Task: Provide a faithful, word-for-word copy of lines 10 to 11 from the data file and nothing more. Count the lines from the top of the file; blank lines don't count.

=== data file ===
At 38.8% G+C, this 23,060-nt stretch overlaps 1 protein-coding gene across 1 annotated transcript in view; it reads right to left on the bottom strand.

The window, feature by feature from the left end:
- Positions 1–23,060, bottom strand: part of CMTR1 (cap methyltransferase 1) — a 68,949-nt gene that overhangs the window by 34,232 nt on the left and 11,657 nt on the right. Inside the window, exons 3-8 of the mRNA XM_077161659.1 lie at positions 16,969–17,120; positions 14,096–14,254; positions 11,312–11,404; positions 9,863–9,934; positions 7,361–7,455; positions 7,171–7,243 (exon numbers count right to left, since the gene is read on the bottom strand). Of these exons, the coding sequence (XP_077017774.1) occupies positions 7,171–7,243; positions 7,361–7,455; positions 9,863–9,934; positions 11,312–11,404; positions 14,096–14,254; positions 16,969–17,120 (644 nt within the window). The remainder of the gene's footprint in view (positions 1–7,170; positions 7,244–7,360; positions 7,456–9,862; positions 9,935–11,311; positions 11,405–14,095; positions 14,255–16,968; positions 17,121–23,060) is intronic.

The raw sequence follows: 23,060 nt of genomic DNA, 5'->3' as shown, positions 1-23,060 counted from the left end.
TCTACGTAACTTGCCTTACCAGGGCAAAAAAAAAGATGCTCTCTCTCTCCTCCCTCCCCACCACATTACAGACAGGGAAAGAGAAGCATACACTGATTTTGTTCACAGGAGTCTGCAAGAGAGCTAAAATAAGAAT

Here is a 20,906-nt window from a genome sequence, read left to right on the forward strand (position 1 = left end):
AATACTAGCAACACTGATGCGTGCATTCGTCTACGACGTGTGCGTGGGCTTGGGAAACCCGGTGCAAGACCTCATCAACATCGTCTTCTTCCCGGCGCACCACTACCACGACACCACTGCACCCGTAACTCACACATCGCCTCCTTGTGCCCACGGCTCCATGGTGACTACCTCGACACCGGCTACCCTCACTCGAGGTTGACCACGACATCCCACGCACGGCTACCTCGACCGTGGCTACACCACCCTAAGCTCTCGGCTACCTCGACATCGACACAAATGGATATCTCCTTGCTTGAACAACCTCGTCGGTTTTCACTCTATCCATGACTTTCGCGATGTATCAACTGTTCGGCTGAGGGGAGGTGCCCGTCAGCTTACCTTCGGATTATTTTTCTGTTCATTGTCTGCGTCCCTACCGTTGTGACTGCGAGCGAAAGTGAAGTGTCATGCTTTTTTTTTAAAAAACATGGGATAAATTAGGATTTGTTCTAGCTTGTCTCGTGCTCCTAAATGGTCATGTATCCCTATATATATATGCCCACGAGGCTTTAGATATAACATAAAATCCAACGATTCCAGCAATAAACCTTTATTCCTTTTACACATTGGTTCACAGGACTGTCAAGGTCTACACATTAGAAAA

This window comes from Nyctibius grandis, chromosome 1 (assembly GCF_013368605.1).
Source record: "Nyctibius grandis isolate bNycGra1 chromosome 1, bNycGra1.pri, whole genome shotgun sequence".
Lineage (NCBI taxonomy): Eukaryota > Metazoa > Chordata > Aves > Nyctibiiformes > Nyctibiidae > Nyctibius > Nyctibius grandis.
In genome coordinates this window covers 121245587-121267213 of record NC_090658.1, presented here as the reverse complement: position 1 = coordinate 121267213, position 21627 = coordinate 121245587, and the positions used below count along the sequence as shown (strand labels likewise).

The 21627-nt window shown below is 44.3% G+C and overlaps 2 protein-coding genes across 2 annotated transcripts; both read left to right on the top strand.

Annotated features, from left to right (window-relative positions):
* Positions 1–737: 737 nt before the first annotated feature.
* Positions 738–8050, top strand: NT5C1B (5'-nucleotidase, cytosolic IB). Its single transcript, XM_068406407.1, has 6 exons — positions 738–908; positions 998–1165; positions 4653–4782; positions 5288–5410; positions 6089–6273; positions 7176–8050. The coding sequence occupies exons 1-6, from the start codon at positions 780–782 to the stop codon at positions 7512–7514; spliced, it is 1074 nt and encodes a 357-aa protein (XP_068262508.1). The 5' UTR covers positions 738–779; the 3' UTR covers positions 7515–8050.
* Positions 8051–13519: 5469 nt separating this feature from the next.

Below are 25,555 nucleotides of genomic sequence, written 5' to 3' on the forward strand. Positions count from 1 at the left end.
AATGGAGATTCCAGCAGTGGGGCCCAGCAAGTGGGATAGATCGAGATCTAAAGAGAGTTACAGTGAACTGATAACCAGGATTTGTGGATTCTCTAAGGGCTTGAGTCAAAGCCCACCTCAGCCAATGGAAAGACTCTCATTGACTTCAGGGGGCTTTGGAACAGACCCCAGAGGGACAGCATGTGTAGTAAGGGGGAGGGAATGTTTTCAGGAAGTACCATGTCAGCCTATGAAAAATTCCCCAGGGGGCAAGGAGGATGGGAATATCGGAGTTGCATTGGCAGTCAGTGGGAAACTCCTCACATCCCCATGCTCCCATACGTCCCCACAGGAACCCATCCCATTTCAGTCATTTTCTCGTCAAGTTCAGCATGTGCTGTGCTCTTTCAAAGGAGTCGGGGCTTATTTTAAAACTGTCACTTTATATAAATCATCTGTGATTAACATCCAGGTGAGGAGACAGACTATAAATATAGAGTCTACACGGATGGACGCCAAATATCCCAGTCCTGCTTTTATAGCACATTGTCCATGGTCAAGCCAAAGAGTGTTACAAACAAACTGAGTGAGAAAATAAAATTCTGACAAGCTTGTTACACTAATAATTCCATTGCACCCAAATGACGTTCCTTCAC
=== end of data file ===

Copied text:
Lineage (NCBI taxonomy): Eukaryota > Metazoa > Chordata > Aves > Nyctibiiformes > Nyctibiidae > Nyctibius > Nyctibius grandis.
In genome coordinates this window covers 121245587-121267213 of record NC_090658.1, presented here as the reverse complement: position 1 = coordinate 121267213, position 21627 = coordinate 121245587, and the positions used below count along the sequence as shown (strand labels likewise).